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October 29, 2015
Specialty: Architecture firm with specialty in mixed-use, multifamily/residential, hospitality, commercial and interior design
Management: Hui Tian, principal
2014 revenues: N/A
Projected 2015 revenues: N/A
Projects: HUB Seattle, student housing in a mixed-use building near the University of Washington; 23-story apartment building by TeamRise at Fourth Avenue and Bell Street in Seattle; 14-story hotel, apartment and condominium building at Eighth Avenue and Lane Street in Seattle’s International District
Studio 19 Architects principal Hui Tian answered questions from the DJC about trends and issues in the industry.
Q: Which development sectors do you expect to expand or shrink locally?
A: Multifamily development is going strong but we expect that to diminish slightly in the next few years but continue to be a stable development type, as individuals and families are moving to the city.
We are also seeing the commercial sector really take off now as more companies are locating in the city and startups are opening up in downtown. Most of these are in technology, but other firms are also setting up shop here.
Additionally, the hospitality sector is growing rapidly, and we have taken on quite a few of these projects. We see this continuing for the next few years.
We expect senior housing projects to be one of the next sectors to pick up.
Q: Your firm appears to be growing quickly. Why is that?
A: Studio 19 Architects has grown from three people to 14 in four years. The Puget Sound Business Journal named us the second fastest growing minority-owned firm in Washington last year. The rankings were based on revenue growth from 2011 to 2013.
We are growing fast because we are a small firm with big firm experience and we are very efficient with projects and schedules. We have added projects over the past two years. They are in different phases of design and construction, which allows us to continue to take on new work.
Our growth is also propelled by current market conditions and opportunities in the Seattle area. This has allowed us to do larger projects than in the past.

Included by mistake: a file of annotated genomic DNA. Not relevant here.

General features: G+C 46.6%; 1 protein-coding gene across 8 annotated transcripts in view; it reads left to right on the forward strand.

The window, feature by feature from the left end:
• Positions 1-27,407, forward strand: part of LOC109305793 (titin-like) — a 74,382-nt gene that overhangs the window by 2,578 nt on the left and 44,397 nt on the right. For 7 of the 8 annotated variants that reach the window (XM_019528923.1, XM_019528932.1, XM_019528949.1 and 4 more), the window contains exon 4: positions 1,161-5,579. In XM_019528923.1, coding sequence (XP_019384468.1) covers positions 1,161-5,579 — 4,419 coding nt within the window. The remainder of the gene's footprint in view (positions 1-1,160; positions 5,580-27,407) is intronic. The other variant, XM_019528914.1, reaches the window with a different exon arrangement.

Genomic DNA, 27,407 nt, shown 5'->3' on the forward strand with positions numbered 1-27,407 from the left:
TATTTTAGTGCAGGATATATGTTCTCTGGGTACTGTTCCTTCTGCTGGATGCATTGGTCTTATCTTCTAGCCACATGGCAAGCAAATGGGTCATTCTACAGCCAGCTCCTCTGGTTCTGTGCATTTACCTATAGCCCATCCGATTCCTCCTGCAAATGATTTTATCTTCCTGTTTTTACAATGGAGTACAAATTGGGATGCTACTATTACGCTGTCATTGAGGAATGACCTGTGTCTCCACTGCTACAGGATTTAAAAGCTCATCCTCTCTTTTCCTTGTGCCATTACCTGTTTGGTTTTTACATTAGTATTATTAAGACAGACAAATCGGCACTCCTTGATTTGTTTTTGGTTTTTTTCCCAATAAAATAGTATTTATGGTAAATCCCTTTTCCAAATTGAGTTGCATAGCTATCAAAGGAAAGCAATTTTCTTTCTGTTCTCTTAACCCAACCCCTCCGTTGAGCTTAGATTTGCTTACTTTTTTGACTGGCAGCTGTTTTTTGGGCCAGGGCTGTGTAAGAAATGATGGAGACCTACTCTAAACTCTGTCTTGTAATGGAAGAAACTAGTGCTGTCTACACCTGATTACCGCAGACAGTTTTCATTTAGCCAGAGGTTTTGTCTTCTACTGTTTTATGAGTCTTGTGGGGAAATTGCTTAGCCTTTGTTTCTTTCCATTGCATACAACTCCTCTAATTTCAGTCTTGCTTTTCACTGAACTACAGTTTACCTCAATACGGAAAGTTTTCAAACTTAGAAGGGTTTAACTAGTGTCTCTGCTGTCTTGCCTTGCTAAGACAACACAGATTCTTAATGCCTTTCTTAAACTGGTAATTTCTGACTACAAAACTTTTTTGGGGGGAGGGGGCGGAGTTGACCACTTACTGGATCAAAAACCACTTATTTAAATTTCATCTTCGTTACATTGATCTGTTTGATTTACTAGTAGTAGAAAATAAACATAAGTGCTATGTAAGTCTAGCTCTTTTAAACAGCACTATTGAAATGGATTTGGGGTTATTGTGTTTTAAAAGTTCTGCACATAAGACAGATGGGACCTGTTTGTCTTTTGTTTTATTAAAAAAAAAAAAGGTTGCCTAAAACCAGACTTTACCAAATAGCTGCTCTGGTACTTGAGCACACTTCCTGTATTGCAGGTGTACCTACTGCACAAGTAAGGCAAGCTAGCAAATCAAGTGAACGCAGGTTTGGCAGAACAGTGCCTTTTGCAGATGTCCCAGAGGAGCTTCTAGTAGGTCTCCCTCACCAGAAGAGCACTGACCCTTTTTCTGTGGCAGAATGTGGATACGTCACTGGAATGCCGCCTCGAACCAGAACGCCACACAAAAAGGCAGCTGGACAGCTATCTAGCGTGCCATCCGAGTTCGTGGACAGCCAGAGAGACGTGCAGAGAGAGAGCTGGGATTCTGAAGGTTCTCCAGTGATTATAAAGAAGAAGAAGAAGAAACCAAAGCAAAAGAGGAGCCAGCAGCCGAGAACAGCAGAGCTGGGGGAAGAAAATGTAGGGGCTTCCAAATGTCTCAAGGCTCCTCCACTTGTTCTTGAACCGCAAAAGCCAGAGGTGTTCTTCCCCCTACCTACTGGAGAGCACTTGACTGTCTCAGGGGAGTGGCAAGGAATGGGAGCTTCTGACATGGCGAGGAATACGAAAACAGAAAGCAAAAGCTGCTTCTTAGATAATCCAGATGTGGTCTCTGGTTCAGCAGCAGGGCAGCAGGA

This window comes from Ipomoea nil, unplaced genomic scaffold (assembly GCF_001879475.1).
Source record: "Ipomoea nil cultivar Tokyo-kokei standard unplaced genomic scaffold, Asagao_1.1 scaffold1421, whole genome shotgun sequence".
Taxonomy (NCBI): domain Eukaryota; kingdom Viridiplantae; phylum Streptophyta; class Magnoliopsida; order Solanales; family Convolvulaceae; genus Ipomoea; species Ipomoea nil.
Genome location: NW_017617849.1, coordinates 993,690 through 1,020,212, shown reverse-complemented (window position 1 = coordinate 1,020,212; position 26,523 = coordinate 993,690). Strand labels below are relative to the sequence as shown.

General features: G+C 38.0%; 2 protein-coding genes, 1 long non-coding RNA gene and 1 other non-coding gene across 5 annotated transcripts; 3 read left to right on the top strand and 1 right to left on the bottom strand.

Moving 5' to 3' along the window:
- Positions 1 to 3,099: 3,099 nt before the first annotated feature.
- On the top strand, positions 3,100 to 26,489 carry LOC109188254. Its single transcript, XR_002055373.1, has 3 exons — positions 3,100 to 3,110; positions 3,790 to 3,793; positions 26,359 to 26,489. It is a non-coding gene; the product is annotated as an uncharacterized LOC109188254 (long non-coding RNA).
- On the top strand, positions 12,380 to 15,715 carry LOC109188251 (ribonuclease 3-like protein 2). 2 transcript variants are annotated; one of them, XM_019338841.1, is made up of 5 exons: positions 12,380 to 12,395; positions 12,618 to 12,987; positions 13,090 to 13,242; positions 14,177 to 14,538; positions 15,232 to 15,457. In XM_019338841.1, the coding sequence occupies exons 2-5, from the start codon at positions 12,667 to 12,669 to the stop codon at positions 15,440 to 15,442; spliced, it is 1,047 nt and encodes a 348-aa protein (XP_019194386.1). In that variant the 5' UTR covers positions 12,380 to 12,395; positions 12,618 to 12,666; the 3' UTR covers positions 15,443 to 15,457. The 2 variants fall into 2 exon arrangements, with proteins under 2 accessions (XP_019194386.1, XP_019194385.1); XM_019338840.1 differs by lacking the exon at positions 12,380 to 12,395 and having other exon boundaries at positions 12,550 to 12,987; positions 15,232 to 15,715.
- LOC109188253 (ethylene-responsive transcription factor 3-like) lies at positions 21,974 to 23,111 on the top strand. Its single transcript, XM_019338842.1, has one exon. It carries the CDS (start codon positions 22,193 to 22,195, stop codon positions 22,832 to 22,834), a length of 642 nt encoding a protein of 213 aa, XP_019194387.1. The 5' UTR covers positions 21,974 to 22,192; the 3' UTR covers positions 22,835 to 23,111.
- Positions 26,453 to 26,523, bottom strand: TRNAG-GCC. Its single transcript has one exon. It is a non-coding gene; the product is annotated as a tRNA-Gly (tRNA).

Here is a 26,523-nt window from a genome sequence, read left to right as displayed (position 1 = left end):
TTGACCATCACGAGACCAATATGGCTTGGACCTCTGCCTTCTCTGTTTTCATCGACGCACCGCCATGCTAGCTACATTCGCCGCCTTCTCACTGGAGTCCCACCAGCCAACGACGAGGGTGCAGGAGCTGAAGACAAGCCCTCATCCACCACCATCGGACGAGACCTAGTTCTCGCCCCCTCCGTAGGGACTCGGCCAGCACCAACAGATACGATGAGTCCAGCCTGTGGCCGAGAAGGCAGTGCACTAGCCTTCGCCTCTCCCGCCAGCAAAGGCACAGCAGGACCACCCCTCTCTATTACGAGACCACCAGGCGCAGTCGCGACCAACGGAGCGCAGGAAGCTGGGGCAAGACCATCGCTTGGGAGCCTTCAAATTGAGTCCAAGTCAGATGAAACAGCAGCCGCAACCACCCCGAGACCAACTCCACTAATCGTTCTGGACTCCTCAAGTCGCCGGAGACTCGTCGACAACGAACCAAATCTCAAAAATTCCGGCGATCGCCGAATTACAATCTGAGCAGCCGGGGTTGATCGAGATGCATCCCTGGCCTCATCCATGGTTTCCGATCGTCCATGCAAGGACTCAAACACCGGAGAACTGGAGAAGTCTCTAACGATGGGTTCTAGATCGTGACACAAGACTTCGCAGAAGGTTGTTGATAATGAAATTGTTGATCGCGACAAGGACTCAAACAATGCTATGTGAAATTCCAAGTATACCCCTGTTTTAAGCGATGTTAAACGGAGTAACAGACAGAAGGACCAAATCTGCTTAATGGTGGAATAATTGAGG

We are also better known now because we have been in the market for a while. Additionally, we have been more involved in community events recently, which has led to growth opportunities.
Q: What challenges and trends are you seeing?
A: There is significant demand for condominiums, but little supply.
Many of our clients would like to develop condo mixed-use buildings. However, because of liability issues and limited financing options, those buildings are not getting built. This will continue to be a challenge for some time and will increase demand for condos.
We are also seeing demand for smaller, more efficient apartments. With rising rents, tenants are looking for smaller affordable units that will allow them to live downtown.
More low-income housing is also needed. We think it is an important and necessary development for the city and believe the sector will expand in the near future.
Q: What projects are keeping you busy, and how much of it is funded by EB-5 money?
A: Most of our recent work has been apartment and mixed-use buildings. Since the apartment boom began we have been working on mixed-use apartment buildings downtown and standalone apartments outside of the downtown core. Townhomes and single-family custom homes have also been a big part of our portfolio.
Recently we have added hotel and other commercial projects, as those sectors have started to pick up.
Most of our projects are privately funded in the U.S., but we have experience with a limited number of EB-5 projects.
Q: Is there a recent project that has given your firm a chance to stretch its capabilities?
A: We are working on a 14-story building in the International District that includes hotel, apartment and condos. The programming of the multiple uses is a unique opportunity to creatively work out the layouts and connections. This prominent project will help revitalize that area and shape its future.